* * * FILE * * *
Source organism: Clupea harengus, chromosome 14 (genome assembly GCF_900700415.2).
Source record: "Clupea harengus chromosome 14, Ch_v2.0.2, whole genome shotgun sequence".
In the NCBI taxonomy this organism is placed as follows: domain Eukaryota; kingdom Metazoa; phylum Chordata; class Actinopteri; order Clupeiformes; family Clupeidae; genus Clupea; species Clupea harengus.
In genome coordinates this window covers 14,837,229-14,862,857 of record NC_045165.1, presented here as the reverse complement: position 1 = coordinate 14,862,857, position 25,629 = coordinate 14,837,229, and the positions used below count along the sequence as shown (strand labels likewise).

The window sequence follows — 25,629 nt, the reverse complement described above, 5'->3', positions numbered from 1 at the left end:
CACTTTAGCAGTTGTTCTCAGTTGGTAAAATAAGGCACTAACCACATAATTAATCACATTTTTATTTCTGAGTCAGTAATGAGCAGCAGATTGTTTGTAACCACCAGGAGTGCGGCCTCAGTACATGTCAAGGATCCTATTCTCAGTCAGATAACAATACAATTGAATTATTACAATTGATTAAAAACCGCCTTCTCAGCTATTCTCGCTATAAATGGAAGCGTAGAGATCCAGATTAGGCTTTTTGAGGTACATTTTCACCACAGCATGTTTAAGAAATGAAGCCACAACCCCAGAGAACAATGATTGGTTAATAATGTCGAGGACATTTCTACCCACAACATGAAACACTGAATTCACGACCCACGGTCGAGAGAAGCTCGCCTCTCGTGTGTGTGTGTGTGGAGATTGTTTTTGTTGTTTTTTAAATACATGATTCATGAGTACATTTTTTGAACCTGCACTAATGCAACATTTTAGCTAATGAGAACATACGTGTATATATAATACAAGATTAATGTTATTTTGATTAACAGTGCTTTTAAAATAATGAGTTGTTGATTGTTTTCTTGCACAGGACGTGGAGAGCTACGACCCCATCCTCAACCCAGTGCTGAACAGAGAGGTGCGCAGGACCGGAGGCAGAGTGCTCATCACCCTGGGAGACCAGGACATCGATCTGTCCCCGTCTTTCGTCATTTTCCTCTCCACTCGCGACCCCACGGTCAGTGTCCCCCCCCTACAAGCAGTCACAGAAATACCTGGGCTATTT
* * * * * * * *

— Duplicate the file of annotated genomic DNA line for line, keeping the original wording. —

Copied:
Source organism: Clupea harengus, chromosome 14 (genome assembly GCF_900700415.2).
Source record: "Clupea harengus chromosome 14, Ch_v2.0.2, whole genome shotgun sequence".
In the NCBI taxonomy this organism is placed as follows: domain Eukaryota; kingdom Metazoa; phylum Chordata; class Actinopteri; order Clupeiformes; family Clupeidae; genus Clupea; species Clupea harengus.
In genome coordinates this window covers 14,837,229-14,862,857 of record NC_045165.1, presented here as the reverse complement: position 1 = coordinate 14,862,857, position 25,629 = coordinate 14,837,229, and the positions used below count along the sequence as shown (strand labels likewise).

The window sequence follows — 25,629 nt, the reverse complement described above, 5'->3', positions numbered from 1 at the left end:
CACTTTAGCAGTTGTTCTCAGTTGGTAAAATAAGGCACTAACCACATAATTAATCACATTTTTATTTCTGAGTCAGTAATGAGCAGCAGATTGTTTGTAACCACCAGGAGTGCGGCCTCAGTACATGTCAAGGATCCTATTCTCAGTCAGATAACAATACAATTGAATTATTACAATTGATTAAAAACCGCCTTCTCAGCTATTCTCGCTATAAATGGAAGCGTAGAGATCCAGATTAGGCTTTTTGAGGTACATTTTCACCACAGCATGTTTAAGAAATGAAGCCACAACCCCAGAGAACAATGATTGGTTAATAATGTCGAGGACATTTCTACCCACAACATGAAACACTGAATTCACGACCCACGGTCGAGAGAAGCTCGCCTCTCGTGTGTGTGTGTGTGGAGATTGTTTTTGTTGTTTTTTAAATACATGATTCATGAGTACATTTTTTGAACCTGCACTAATGCAACATTTTAGCTAATGAGAACATACGTGTATATATAATACAAGATTAATGTTATTTTGATTAACAGTGCTTTTAAAATAATGAGTTGTTGATTGTTTTCTTGCACAGGACGTGGAGAGCTACGACCCCATCCTCAACCCAGTGCTGAACAGAGAGGTGCGCAGGACCGGAGGCAGAGTGCTCATCACCCTGGGAGACCAGGACATCGATCTGTCCCCGTCTTTCGTCATTTTCCTCTCCACTCGCGACCCCACGGTCAGTGTCCCCCCCCTACAAGCAGTCACAGAAATACCTGGGCTATTT